Anyone who watches courtroom dramas on television or at the movies is probably aware that there are many rules and procedures that have to be followed in court. Arbitrations and other forms of alternative dispute resolution (ADR) are no different in that they have their own rules and procedures that must be followed. However, there are many important differences between the rules of litigation and a courtroom, compared to those of arbitration.
A contract that includes an agreement to arbitrate disputes typically outlines some key aspects relating to any potential future arbitration. The rules and procedures that will be used in an arbitration are typically part of this agreement. If an outside (third party) service will be used to handle an arbitration, the contract may specify whether that service's already-established rules and procedures will be used. Because of the variety of arbitration services, as well as the flexibility provided to parties to draw up their own rules, there is no single set of rules or procedures that apply to all arbitrations. However, regardless of the rules used, the following are some of the key issues that are typically addressed:
Number of Arbitrators - The parties typically outline in a contract whether one, or a panel of three (3) or more, arbitrators will decide their dispute. As a general rule, the more complicated and significant an issue is, the more likely multiple arbitrators will be involved.
How Arbitrators will be Chosen - Parties can choose to appoint arbitrators in a number of ways, including by agreement, selecting from a list of arbitrators, or via a process of elimination.
Timelines for Arbitration - Rules can establish timelines for resolving a dispute, including when notices are provided, how long hearings last, etc.
Evidence - Rules of evidence can be complex in ordinary litigation. They are typically more relaxed in arbitrations allowing more evidence to be considered, although there can also be less time to present and discover evidence, as well.
Awards - Rules often dictate the form that an award can take, as well as any potential deadlines for decisions.
Confidentiality and Records - Rules may allow parties to keep and receive records of the proceedings, and/or to keep such records entirely confidential.
Arbitrations generally are intended to streamline the process and decrease the costs when compared to resolving a dispute in court. But, as noted above, arbitrations are not all run the same way. With some important exceptions, arbitration is generally thought to be more informal than litigation, and is typically intended to provide a more streamlined, time-saving, and cost-effective method for resolving potential legal disputes.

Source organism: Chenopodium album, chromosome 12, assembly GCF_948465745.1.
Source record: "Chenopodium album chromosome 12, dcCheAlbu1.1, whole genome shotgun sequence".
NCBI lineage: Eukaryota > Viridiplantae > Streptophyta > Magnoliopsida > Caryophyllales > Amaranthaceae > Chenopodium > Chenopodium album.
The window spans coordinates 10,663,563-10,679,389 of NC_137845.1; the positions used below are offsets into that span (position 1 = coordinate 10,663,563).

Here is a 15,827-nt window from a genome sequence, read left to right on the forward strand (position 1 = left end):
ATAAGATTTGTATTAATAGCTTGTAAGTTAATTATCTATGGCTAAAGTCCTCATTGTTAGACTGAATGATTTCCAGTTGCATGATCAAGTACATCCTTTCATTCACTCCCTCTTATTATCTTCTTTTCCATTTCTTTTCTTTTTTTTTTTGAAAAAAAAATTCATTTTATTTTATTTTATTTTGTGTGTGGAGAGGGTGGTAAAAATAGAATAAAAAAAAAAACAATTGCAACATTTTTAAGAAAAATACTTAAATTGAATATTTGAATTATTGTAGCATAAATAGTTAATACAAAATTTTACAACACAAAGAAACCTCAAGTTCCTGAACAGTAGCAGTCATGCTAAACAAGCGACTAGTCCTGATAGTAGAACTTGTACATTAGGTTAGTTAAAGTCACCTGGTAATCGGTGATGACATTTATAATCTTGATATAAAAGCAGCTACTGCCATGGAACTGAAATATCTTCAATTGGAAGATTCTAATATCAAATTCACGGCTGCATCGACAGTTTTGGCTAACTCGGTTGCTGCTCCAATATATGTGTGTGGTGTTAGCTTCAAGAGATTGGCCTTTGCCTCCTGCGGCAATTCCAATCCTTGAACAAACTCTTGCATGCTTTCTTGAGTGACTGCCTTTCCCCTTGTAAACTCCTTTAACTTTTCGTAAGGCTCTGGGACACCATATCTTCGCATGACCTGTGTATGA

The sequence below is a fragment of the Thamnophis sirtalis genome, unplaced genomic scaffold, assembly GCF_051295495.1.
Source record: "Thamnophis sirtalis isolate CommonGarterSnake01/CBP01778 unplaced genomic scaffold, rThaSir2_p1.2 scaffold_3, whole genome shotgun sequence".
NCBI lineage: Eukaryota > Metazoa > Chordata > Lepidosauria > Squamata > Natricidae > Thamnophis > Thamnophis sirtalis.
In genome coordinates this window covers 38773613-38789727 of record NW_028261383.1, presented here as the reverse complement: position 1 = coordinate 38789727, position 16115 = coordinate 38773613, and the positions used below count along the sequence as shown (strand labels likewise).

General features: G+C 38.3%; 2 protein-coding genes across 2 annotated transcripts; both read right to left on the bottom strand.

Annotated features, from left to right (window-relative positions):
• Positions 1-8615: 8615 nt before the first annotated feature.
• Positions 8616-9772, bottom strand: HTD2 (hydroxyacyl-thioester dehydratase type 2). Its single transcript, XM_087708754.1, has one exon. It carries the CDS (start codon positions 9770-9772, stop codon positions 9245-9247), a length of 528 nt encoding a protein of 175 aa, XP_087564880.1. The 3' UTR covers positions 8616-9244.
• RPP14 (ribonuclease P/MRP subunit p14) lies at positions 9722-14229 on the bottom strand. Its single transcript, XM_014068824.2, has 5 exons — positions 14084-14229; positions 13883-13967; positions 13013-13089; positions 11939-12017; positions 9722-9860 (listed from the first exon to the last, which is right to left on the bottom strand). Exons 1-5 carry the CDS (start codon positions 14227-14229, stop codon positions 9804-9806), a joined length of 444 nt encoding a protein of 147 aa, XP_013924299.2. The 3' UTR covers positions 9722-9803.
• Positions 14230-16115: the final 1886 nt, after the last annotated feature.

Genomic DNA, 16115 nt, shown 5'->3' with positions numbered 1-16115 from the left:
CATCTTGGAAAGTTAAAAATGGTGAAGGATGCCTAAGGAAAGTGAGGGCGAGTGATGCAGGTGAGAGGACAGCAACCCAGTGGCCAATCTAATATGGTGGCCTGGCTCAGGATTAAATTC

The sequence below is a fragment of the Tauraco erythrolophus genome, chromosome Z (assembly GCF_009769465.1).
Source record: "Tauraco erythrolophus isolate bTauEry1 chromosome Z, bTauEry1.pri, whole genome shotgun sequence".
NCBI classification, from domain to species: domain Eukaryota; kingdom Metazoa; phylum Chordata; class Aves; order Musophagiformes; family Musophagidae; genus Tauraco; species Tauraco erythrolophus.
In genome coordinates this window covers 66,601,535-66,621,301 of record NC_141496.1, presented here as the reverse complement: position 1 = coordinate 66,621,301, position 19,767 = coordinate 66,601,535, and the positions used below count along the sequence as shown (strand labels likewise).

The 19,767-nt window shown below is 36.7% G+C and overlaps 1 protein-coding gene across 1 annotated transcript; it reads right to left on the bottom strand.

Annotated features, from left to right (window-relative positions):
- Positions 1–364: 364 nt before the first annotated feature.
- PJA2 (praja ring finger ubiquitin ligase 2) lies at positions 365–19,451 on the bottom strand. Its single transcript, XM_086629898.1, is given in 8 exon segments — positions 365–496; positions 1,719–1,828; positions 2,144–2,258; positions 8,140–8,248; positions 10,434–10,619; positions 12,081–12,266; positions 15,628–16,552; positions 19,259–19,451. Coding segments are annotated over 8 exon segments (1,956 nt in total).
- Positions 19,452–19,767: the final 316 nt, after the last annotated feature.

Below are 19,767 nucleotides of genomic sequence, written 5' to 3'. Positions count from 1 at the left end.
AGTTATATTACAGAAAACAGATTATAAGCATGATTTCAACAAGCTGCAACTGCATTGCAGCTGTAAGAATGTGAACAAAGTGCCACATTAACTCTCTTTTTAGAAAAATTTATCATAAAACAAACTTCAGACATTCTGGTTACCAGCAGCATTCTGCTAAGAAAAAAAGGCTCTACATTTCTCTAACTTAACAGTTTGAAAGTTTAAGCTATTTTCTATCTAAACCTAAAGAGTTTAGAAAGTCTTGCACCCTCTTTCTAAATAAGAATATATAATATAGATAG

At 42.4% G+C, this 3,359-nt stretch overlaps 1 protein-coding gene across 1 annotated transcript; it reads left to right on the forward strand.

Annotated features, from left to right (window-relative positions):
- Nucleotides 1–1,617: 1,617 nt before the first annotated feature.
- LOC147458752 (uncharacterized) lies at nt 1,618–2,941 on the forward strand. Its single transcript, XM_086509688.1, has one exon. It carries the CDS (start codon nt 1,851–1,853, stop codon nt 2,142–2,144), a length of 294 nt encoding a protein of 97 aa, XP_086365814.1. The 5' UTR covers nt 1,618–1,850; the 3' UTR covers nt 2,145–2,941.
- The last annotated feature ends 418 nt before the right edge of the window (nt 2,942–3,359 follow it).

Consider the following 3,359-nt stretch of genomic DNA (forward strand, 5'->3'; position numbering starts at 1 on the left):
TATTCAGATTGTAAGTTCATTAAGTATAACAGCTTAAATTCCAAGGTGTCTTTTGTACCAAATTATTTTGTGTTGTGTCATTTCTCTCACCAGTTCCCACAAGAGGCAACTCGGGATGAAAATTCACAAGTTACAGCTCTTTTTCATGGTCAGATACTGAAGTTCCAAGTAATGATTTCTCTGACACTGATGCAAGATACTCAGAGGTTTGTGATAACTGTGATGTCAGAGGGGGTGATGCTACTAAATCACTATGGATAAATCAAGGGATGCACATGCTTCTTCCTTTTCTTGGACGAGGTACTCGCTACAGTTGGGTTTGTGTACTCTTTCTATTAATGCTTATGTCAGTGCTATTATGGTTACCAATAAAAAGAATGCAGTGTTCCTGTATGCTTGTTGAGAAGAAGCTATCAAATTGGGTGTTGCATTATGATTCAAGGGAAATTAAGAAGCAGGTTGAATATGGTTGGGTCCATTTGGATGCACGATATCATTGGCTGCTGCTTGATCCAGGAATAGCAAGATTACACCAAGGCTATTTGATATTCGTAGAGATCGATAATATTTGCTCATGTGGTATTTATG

The beginning of the arbitration process involves one party giving notice to another of their intent to arbitrate a dispute, informing them of the nature and basis for the proceeding. The other party then gets a period of time to respond in writing, indicating whether they agree to resolve this dispute via arbitration. Once it is established that the disagreement will be resolved in an arbitration, the arbitration process itself begins, based on the rules and procedures selected by the parties or specified by contract.
One of the reasons that arbitration is often thought of as quicker and cheaper than litigation is that the paperwork involved in a dispute is cut down sharply when compared to litigation. The procedures for many arbitrations cut down sharply on some of the burdensome and expensive litigation tools collectively known as "discovery". The discovery process is intended to allow for exchanges of documents and evidence between parties in a dispute. However, this can often lead to costly and time-consuming disputes, with mountains of paperwork. The arbitration process usually cuts down significantly on discovery, allowing an arbitrator to take a more active role and possibly curtail excesses.
After this, the process is somewhat similar to a courtroom trial. Parties make arguments before the arbitrator(s), call witnesses, and present evidence to establish and defend their respective cases. The rules for an arbitration hearing may differ from those of a courtroom, however, and opportunities to question or cross-examine witnesses may be more limited. Once the hearing is concluded, an arbitrator or panel is given a certain amount of time in which to consider the decision and make a ruling.